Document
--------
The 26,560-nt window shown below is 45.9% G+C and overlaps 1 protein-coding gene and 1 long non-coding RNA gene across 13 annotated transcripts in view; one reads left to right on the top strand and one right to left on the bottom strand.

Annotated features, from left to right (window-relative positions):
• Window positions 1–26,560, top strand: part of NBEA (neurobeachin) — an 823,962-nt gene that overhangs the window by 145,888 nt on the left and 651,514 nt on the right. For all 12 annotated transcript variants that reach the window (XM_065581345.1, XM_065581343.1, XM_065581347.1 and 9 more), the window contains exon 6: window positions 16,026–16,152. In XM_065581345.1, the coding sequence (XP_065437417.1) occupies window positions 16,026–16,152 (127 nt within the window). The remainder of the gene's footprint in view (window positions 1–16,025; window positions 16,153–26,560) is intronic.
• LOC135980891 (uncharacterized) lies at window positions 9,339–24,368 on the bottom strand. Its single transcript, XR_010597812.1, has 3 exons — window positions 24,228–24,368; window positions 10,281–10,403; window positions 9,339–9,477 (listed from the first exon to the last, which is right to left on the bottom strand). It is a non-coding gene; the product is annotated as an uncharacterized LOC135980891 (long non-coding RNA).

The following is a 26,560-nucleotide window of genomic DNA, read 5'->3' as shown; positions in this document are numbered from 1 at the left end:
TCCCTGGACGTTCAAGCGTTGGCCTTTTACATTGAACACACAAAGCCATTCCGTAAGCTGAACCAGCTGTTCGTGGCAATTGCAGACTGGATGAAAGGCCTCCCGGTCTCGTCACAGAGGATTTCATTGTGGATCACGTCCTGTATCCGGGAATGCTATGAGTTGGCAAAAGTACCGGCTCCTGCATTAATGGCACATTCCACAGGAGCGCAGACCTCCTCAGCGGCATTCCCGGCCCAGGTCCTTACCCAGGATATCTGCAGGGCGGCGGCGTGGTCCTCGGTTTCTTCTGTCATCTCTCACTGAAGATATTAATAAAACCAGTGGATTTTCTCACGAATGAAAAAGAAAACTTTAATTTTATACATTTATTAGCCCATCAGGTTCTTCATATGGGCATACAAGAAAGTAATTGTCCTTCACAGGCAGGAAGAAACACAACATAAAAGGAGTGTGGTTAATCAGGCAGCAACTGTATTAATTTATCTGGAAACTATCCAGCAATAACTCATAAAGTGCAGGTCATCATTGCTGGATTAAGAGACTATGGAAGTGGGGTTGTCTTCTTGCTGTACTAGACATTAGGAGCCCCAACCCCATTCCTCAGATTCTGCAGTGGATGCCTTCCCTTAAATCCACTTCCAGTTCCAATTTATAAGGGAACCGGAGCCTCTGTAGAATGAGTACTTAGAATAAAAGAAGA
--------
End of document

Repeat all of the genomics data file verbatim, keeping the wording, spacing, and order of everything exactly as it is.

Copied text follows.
The 26,560-nt window shown below is 45.9% G+C and overlaps 1 protein-coding gene and 1 long non-coding RNA gene across 13 annotated transcripts in view; one reads left to right on the top strand and one right to left on the bottom strand.

Annotated features, from left to right (window-relative positions):
• Window positions 1–26,560, top strand: part of NBEA (neurobeachin) — an 823,962-nt gene that overhangs the window by 145,888 nt on the left and 651,514 nt on the right. For all 12 annotated transcript variants that reach the window (XM_065581345.1, XM_065581343.1, XM_065581347.1 and 9 more), the window contains exon 6: window positions 16,026–16,152. In XM_065581345.1, the coding sequence (XP_065437417.1) occupies window positions 16,026–16,152 (127 nt within the window). The remainder of the gene's footprint in view (window positions 1–16,025; window positions 16,153–26,560) is intronic.
• LOC135980891 (uncharacterized) lies at window positions 9,339–24,368 on the bottom strand. Its single transcript, XR_010597812.1, has 3 exons — window positions 24,228–24,368; window positions 10,281–10,403; window positions 9,339–9,477 (listed from the first exon to the last, which is right to left on the bottom strand). It is a non-coding gene; the product is annotated as an uncharacterized LOC135980891 (long non-coding RNA).

The following is a 26,560-nucleotide window of genomic DNA, read 5'->3' as shown; positions in this document are numbered from 1 at the left end:
TCCCTGGACGTTCAAGCGTTGGCCTTTTACATTGAACACACAAAGCCATTCCGTAAGCTGAACCAGCTGTTCGTGGCAATTGCAGACTGGATGAAAGGCCTCCCGGTCTCGTCACAGAGGATTTCATTGTGGATCACGTCCTGTATCCGGGAATGCTATGAGTTGGCAAAAGTACCGGCTCCTGCATTAATGGCACATTCCACAGGAGCGCAGACCTCCTCAGCGGCATTCCCGGCCCAGGTCCTTACCCAGGATATCTGCAGGGCGGCGGCGTGGTCCTCGGTTTCTTCTGTCATCTCTCACTGAAGATATTAATAAAACCAGTGGATTTTCTCACGAATGAAAAAGAAAACTTTAATTTTATACATTTATTAGCCCATCAGGTTCTTCATATGGGCATACAAGAAAGTAATTGTCCTTCACAGGCAGGAAGAAACACAACATAAAAGGAGTGTGGTTAATCAGGCAGCAACTGTATTAATTTATCTGGAAACTATCCAGCAATAACTCATAAAGTGCAGGTCATCATTGCTGGATTAAGAGACTATGGAAGTGGGGTTGTCTTCTTGCTGTACTAGACATTAGGAGCCCCAACCCCATTCCTCAGATTCTGCAGTGGATGCCTTCCCTTAAATCCACTTCCAGTTCCAATTTATAAGGGAACCGGAGCCTCTGTAGAATGAGTACTTAGAATAAAAGAAGA